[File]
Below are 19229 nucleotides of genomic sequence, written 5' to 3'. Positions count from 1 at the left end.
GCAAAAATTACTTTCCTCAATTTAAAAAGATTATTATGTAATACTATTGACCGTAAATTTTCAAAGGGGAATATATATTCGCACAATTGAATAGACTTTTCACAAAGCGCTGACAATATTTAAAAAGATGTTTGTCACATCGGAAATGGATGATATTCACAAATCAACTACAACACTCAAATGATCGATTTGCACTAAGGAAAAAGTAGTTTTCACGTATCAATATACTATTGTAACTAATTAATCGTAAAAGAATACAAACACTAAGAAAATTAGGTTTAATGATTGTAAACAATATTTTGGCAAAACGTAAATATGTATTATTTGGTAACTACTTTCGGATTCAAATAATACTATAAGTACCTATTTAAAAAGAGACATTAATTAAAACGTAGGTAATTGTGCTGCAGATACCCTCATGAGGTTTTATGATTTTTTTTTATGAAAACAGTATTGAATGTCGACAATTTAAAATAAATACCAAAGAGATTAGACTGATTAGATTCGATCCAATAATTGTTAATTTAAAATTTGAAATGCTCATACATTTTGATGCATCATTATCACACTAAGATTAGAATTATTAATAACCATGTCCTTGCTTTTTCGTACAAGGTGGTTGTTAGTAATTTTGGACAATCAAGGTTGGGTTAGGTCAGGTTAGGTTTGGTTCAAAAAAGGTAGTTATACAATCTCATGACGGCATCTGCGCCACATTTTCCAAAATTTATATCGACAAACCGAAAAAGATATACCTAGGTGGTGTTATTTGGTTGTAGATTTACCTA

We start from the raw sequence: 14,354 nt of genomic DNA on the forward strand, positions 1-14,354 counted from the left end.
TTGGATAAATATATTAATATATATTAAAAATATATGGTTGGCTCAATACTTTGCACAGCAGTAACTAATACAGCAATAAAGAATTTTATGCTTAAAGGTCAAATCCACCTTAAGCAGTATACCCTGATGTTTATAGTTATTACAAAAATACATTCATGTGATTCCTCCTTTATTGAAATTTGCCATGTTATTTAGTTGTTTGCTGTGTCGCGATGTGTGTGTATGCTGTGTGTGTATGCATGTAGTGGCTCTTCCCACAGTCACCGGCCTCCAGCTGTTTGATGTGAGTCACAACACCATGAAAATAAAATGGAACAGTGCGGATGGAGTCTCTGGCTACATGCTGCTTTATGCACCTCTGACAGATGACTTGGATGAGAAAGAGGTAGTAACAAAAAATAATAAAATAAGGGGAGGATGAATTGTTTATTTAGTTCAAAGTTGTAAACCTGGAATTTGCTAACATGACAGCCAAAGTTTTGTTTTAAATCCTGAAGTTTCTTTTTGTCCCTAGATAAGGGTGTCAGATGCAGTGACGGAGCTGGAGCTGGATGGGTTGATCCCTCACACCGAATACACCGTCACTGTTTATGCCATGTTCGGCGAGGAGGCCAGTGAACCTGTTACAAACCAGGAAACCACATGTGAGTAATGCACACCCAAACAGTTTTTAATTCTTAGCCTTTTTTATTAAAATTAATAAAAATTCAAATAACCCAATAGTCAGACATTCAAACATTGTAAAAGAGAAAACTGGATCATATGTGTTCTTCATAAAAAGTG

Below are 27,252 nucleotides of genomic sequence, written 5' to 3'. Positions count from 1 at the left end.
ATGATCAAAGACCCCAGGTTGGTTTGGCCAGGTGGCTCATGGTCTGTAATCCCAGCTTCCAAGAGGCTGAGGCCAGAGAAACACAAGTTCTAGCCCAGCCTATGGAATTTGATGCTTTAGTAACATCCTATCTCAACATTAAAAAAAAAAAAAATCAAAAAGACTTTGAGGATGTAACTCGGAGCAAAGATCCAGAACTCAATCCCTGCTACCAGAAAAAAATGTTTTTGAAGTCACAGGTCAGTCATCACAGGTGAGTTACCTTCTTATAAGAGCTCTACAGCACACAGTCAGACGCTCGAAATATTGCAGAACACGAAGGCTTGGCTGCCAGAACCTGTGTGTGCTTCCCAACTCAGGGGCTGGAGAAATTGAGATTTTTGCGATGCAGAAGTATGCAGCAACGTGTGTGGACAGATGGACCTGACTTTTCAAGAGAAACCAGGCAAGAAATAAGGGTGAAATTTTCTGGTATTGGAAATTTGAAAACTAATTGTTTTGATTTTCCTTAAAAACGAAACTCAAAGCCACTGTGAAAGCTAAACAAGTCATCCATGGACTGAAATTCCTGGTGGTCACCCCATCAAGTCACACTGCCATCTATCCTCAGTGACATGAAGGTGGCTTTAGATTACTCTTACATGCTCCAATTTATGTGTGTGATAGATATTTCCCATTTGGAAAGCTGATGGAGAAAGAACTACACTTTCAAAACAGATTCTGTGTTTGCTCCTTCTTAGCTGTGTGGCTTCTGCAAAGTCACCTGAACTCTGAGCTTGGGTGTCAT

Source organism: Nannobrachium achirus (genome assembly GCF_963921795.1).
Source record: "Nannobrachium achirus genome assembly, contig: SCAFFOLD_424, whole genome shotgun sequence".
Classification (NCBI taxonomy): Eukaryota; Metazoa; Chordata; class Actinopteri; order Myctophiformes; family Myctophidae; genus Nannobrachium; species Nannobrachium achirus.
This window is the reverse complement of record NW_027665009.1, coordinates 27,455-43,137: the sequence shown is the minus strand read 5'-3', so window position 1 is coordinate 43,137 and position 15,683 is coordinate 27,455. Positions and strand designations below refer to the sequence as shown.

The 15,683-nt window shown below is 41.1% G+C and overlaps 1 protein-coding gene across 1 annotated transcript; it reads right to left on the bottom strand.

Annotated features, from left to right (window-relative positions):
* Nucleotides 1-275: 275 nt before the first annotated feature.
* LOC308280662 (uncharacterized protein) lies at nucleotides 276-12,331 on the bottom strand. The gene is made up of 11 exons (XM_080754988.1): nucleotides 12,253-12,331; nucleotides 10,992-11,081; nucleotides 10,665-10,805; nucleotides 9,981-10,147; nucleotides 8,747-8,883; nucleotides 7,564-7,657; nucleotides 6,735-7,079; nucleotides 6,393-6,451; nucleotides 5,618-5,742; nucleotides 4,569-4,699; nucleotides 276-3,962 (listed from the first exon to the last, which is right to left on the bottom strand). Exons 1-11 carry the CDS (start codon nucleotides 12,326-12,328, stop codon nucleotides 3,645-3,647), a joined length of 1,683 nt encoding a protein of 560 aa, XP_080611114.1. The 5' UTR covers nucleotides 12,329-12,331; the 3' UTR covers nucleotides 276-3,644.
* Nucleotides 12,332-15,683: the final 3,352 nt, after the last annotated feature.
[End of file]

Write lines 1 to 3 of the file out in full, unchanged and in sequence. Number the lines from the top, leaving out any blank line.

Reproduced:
Below are 19229 nucleotides of genomic sequence, written 5' to 3'. Positions count from 1 at the left end.
GCAAAAATTACTTTCCTCAATTTAAAAAGATTATTATGTAATACTATTGACCGTAAATTTTCAAAGGGGAATATATATTCGCACAATTGAATAGACTTTTCACAAAGCGCTGACAATATTTAAAAAGATGTTTGTCACATCGGAAATGGATGATATTCACAAATCAACTACAACACTCAAATGATCGATTTGCACTAAGGAAAAAGTAGTTTTCACGTATCAATATACTATTGTAACTAATTAATCGTAAAAGAATACAAACACTAAGAAAATTAGGTTTAATGATTGTAAACAATATTTTGGCAAAACGTAAATATGTATTATTTGGTAACTACTTTCGGATTCAAATAATACTATAAGTACCTATTTAAAAAGAGACATTAATTAAAACGTAGGTAATTGTGCTGCAGATACCCTCATGAGGTTTTATGATTTTTTTTTATGAAAACAGTATTGAATGTCGACAATTTAAAATAAATACCAAAGAGATTAGACTGATTAGATTCGATCCAATAATTGTTAATTTAAAATTTGAAATGCTCATACATTTTGATGCATCATTATCACACTAAGATTAGAATTATTAATAACCATGTCCTTGCTTTTTCGTACAAGGTGGTTGTTAGTAATTTTGGACAATCAAGGTTGGGTTAGGTCAGGTTAGGTTTGGTTCAAAAAAGGTAGTTATACAATCTCATGACGGCATCTGCGCCACATTTTCCAAAATTTATATCGACAAACCGAAAAAGATATACCTAGGTGGTGTTATTTGGTTGTAGATTTACCTA

We start from the raw sequence: 14,354 nt of genomic DNA on the forward strand, positions 1-14,354 counted from the left end.